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Redskins' Record Tells the Tale Of a Lost Season


The Dallas Cowboys clinched a playoff berth and did it by sweeping the season series from the Redskins.

Yes, that is adding insult to injury.

That they accomplished these feats at FedExField throws something else into that irritating equation, but what? Ignominy. The dictionary tells us ignominy is disgrace, dishonor, public contempt.

It fits. Like a well-tailored suit. The Redskins wear it well.

Public contempt. In the privacy of their own home. A crowd way too heavy with Cowboys fans celebrated its team's 17-0 triumph on Sunday night. What was there to hearten the backers of the burgundy and gold, to embolden them, lift their sodden spirits? Nada. Nada thing.

"It was just devastating seeing too many blue jerseys having a good time in our stadium," coach Jim Zorn said.

The 10-5 Cowboys' season will continue past next week's duel with the 11-4 Philadelphia Eagles for the NFC East title. The Redskins' season, such as it is and was, comes to a merciful end in San Diego, where the Chargers might elect to rest their starters and allow the Redskins the chance to compete.

The Redskins scored no points. None. And scored no touchdowns in two games against Dallas. None.

Jason Campbell might as well have played for the Cowboys, so often did he wear blue and white in the first half. Of course the blue and white he wore contained Cowboys defenders. He had no time to realize he had no time. He could not back away from the line nearly as fast as the Cowboys, seemingly unblocked, streamed through it.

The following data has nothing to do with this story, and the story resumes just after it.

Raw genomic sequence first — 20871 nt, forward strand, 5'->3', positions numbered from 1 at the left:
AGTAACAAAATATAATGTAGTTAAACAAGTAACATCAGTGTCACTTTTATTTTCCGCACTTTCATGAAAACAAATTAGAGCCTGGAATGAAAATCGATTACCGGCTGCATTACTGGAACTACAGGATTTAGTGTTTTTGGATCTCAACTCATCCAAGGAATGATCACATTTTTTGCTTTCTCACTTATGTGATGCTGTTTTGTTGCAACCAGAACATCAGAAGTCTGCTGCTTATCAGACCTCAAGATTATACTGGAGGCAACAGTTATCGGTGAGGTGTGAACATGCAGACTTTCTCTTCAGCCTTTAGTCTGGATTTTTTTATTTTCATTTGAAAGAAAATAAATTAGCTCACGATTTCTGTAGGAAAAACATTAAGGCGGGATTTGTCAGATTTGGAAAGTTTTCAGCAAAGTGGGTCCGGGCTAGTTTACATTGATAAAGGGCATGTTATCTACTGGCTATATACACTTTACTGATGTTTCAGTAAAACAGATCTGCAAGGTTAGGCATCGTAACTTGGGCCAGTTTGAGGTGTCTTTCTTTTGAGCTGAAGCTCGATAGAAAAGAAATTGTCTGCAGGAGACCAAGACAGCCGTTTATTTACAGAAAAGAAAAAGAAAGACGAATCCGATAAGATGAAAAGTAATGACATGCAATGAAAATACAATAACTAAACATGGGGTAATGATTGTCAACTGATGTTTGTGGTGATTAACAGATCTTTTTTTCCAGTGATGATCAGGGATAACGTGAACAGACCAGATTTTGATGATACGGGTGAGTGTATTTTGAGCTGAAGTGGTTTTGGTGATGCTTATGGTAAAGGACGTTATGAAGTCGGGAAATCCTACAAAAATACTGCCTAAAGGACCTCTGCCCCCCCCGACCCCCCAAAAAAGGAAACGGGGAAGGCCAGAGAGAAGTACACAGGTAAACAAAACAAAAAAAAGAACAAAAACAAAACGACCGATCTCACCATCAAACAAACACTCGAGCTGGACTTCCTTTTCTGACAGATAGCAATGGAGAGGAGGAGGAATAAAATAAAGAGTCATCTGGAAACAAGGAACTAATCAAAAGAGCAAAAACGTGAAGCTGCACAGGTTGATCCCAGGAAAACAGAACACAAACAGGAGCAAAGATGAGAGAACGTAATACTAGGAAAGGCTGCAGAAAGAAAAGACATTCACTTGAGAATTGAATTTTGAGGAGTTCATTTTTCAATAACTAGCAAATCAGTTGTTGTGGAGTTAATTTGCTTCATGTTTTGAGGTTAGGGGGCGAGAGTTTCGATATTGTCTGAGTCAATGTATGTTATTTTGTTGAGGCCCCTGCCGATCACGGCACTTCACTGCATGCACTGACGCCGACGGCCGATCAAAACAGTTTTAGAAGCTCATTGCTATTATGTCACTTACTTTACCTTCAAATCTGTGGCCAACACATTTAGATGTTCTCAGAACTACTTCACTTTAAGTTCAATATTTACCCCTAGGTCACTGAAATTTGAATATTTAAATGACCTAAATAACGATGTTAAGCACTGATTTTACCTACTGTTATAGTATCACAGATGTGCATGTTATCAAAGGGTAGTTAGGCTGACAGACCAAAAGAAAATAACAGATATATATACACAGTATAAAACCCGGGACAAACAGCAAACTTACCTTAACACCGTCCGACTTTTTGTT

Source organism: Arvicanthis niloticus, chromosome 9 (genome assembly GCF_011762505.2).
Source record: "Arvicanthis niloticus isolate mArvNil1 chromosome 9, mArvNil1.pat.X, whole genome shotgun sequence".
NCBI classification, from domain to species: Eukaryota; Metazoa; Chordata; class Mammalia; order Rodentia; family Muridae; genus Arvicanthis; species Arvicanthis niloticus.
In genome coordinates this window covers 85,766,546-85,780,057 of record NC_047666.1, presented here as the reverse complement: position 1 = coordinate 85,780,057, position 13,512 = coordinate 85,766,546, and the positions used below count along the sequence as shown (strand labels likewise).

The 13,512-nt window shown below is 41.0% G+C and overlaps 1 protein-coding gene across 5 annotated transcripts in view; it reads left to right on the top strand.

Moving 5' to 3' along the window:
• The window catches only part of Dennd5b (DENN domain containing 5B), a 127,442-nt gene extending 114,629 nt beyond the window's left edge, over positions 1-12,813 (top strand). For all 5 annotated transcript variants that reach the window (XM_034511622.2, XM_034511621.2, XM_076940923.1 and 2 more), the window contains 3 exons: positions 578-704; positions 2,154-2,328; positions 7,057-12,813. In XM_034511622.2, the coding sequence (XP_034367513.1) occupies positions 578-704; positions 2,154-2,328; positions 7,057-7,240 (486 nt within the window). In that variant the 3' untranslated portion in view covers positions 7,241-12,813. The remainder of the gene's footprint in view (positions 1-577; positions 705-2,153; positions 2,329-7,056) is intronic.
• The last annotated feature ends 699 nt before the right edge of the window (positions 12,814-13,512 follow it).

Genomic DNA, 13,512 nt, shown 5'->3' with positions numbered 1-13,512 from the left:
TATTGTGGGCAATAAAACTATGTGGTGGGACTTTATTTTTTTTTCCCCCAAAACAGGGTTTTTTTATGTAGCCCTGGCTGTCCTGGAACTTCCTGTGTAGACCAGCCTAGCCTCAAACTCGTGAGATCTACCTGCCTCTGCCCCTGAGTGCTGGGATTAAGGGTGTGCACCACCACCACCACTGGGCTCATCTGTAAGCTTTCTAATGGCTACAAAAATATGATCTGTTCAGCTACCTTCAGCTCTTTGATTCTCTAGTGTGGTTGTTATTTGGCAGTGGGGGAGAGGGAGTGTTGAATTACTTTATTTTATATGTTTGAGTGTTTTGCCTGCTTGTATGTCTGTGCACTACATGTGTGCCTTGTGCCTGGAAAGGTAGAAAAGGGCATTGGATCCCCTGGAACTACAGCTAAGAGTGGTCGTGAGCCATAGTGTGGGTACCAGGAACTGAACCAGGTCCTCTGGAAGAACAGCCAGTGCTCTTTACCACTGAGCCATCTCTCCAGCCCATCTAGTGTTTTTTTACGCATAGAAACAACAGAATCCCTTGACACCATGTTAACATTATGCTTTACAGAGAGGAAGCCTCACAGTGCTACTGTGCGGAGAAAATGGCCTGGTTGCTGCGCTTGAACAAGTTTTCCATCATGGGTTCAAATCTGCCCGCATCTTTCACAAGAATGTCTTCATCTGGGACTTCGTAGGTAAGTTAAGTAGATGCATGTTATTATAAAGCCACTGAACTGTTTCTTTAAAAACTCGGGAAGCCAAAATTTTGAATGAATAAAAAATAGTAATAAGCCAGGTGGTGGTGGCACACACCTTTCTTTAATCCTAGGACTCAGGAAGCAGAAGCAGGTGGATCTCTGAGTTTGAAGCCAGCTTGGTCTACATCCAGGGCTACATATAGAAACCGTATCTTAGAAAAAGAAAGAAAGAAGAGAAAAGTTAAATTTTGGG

The score says not much went right. The score doesn't lie. The record doesn't lie, not that anyone seemed to know what it is.

Granted, 4-11 is ugly. But unrecognizable? One game left in a 16-game season, so what are we, fellas?

"We're 4-13. I can hardly even say it," Zorn said. OK, not a math major.

"What are we, 4-11, 4-10?" asked defensive tackle Albert Haynesworth.

He's frustrated by losing and doesn't know how many games have swirled down the pipe? Actually, what's the difference between 10, 11 and 13? You are what your record says you are, even if you don't know what it is.

Much must go wrong to reach double-digit losses of unspecified numbers. This poor team cannot prosper even on the rare occasions it actually makes a play.


Consider Reed Doughty. The four-year veteran safety intercepts a tipped pass and returns it 13 yards. Shouldn't be such a big deal, but it is Doughty's first career pick. How does it end? With him in a heap on the Redskins sideline, his right ankle badly sprained. He leaves on a cart.

His interception, which put the Redskins at the Dallas 45, served no other purpose. Campbell immediately absorbed a 13-yard sack, the Redskins went three and out and punted yet again.

How ridiculous did it get? On one sequence in the fourth quarter, the Redskins somehow forgot to block DeMarcus Ware. Ware. The Pro Bowl blitzer with a team-leading 11 sacks.